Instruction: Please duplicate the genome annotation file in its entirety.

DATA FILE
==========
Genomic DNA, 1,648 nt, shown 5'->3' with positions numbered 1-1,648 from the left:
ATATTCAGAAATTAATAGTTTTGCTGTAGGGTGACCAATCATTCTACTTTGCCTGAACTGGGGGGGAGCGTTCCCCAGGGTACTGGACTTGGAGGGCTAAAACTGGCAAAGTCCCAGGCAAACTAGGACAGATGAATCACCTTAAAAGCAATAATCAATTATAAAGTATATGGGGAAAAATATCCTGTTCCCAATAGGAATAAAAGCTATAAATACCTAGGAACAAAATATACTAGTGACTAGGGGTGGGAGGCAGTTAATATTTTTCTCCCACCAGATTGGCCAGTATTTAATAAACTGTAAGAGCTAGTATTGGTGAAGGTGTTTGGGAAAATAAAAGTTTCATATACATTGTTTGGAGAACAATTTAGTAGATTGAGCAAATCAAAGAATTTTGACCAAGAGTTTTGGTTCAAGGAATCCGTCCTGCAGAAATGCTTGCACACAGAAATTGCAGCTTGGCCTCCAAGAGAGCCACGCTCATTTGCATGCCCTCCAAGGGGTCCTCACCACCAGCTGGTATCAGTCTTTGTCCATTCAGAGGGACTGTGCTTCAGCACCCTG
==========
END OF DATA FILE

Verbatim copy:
Genomic DNA, 1,648 nt, shown 5'->3' with positions numbered 1-1,648 from the left:
ATATTCAGAAATTAATAGTTTTGCTGTAGGGTGACCAATCATTCTACTTTGCCTGAACTGGGGGGGAGCGTTCCCCAGGGTACTGGACTTGGAGGGCTAAAACTGGCAAAGTCCCAGGCAAACTAGGACAGATGAATCACCTTAAAAGCAATAATCAATTATAAAGTATATGGGGAAAAATATCCTGTTCCCAATAGGAATAAAAGCTATAAATACCTAGGAACAAAATATACTAGTGACTAGGGGTGGGAGGCAGTTAATATTTTTCTCCCACCAGATTGGCCAGTATTTAATAAACTGTAAGAGCTAGTATTGGTGAAGGTGTTTGGGAAAATAAAAGTTTCATATACATTGTTTGGAGAACAATTTAGTAGATTGAGCAAATCAAAGAATTTTGACCAAGAGTTTTGGTTCAAGGAATCCGTCCTGCAGAAATGCTTGCACACAGAAATTGCAGCTTGGCCTCCAAGAGAGCCACGCTCATTTGCATGCCCTCCAAGGGGTCCTCACCACCAGCTGGTATCAGTCTTTGTCCATTCAGAGGGACTGTGCTTCAGCACCCTG